Eosinophilic Dermatitis and Elevated IgE in a Patient with Hepatitis B

N. E. Kirsch, University of Nevada, Las Vegas
H. A. Feng, University of Nevada, Las Vegas
H. Bhamidi, University of Nevada, Las Vegas
J. Yoo, University of Nevada, Las Vegas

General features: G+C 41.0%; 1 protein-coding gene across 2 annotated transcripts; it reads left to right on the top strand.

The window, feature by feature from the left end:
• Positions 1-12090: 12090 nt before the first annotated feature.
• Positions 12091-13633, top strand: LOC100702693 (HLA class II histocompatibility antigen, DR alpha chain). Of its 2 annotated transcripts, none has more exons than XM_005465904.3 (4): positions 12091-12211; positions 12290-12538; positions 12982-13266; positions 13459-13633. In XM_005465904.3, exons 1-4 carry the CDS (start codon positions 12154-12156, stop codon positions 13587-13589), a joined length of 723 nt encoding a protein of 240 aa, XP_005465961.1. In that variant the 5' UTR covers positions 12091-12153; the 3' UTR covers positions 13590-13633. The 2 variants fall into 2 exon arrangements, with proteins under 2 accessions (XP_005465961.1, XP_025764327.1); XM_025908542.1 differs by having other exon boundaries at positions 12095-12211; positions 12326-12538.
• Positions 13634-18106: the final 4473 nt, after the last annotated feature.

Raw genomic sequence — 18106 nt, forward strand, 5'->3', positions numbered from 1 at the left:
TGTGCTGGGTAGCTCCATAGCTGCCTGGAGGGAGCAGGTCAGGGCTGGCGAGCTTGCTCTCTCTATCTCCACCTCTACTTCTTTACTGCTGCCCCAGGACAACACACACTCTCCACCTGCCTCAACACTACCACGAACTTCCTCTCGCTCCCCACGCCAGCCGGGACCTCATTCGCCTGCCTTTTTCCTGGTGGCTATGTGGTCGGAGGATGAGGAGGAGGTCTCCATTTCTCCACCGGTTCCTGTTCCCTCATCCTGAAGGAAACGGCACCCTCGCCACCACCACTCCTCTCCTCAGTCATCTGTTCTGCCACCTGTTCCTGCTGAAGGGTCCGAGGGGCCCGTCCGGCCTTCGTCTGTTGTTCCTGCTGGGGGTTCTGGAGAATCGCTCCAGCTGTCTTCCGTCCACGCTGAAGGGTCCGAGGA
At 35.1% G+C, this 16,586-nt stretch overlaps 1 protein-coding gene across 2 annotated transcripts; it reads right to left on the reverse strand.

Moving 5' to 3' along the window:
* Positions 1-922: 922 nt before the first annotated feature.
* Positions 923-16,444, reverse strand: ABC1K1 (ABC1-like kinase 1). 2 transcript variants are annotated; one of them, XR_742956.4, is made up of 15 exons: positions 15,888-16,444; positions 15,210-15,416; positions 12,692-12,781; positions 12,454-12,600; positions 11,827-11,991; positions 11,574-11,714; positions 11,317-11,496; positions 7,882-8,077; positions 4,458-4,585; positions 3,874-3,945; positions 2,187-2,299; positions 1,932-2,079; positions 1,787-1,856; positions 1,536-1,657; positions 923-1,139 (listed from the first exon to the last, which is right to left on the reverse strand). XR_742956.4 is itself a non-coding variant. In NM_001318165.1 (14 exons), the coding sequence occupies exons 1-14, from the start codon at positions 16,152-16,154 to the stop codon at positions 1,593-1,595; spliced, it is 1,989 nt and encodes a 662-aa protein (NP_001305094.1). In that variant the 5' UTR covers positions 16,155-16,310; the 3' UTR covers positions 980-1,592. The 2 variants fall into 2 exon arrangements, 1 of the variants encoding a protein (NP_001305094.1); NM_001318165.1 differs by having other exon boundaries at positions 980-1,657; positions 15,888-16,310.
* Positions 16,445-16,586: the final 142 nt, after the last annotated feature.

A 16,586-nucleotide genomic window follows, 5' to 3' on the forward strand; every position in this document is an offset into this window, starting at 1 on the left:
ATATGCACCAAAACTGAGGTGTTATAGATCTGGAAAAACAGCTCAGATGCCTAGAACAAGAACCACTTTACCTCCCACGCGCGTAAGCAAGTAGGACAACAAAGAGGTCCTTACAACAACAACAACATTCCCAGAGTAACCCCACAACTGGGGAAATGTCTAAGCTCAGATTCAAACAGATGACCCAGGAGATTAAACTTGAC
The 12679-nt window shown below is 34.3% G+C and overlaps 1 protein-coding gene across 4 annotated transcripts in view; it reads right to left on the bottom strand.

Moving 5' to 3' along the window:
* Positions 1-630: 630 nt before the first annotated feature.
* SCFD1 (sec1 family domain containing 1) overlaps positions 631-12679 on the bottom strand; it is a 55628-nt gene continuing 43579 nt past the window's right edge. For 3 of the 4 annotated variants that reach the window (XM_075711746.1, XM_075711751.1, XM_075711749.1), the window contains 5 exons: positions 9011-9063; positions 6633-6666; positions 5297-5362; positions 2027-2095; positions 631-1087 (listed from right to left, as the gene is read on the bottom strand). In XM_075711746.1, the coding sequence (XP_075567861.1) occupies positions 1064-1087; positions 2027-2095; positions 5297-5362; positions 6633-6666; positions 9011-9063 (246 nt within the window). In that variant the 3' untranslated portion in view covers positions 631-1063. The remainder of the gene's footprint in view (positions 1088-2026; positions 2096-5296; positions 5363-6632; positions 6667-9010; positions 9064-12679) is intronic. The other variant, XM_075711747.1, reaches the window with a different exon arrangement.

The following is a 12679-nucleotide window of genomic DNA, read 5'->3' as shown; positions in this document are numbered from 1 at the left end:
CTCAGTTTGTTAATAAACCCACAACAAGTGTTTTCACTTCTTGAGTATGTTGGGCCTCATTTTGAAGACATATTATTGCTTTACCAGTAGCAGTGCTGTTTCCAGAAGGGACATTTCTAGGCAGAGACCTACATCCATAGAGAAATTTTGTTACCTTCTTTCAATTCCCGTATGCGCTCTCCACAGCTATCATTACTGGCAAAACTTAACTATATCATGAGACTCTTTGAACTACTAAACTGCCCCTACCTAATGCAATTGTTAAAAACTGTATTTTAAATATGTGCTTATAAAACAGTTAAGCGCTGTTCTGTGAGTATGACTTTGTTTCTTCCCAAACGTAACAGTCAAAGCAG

Idiopathic Hypereosinophilic Syndrome (IHES) is an uncommon diagnosis that has been rarely associated in the literature with chronic infectious hepatitis. In patients with chronic infectious hepatitis, IHES is thought to occur secondary to hepatic immune ysregulation due to longstanding inflammation 1 . Typically, patients present with a diffuse rash and cardiac 2, pulmonary 3, or rheumatologic 4 symptoms. Here, we report a case of IHES presenting with diffuse dermatitis and angioedema in a patient with a history of chronic hepatitis B.A 66-year-old male with a past medical history of chronic hepatitis B presented to our emergency department complaining of a several-year history of a ruddy complexion and a two-day history of angioedema. The patient endorsed traveling to American Samoa and Texas six-months prior, where he was hospitalized for cellulitis and community acquired pneumonia, respectively. Review of systems was positive for weakness and fatigue. The patient denied any recent changes in topical cleansers, fragrances, detergents, or medications. Physical examination revealed pitting edema of all extremities and diffusely erythematous, lichenified, skin, with extensive excoriations and dehisced areas. Laboratory studies were remarkable for a white blood cell count of 13.1 x 10 3, with an absolute eosinophil count of 6.75 x 10 3, positive hepatitis B serologies, and an IgE of 3661 IU/mL.Given the patient’s history of recent travel and laboratory studies, work up for causes of hypereosinophilia 5,6 was begun. Parasitosis was ruled out via stool microscopy. Autoimmune serologies were unremarkable. Full body computed tomography was unremarkable for solid organ malignancy. Peripheral blood smear was unremarkable for primary blood malignancy. Skin biopsy, examined under both light microscopy and immunofluorescence, only revealed evidence of hypereosinophilia. Due to the patient’s nondiagnostic work up, a diagnosis of IHES was made. The patient was aggressively intravascularly rehydrated and begun on glucocorticoids, with improvement of his hypereosinophilia and symptoms. Upon discharge, the patient’s symptoms were resolving, and his eosinophil count had returned to within the reference range.To the best of our knowledge, IHES secondary to an infectious hepatitis presenting as a rash without systemic symptoms has yet to be published in the literature. We suspect that our patient’s IHES, and the resultant diffuse dermatitis, was the result of chronic infectious hepatitis as evinced by his non-diagnostic work up and significant improvement with glucocorticoids. It is important for clinicians to recognize the rare features of immune dysregulation in patients with chronic infections, as they may manifest as critical illness, like in our patient.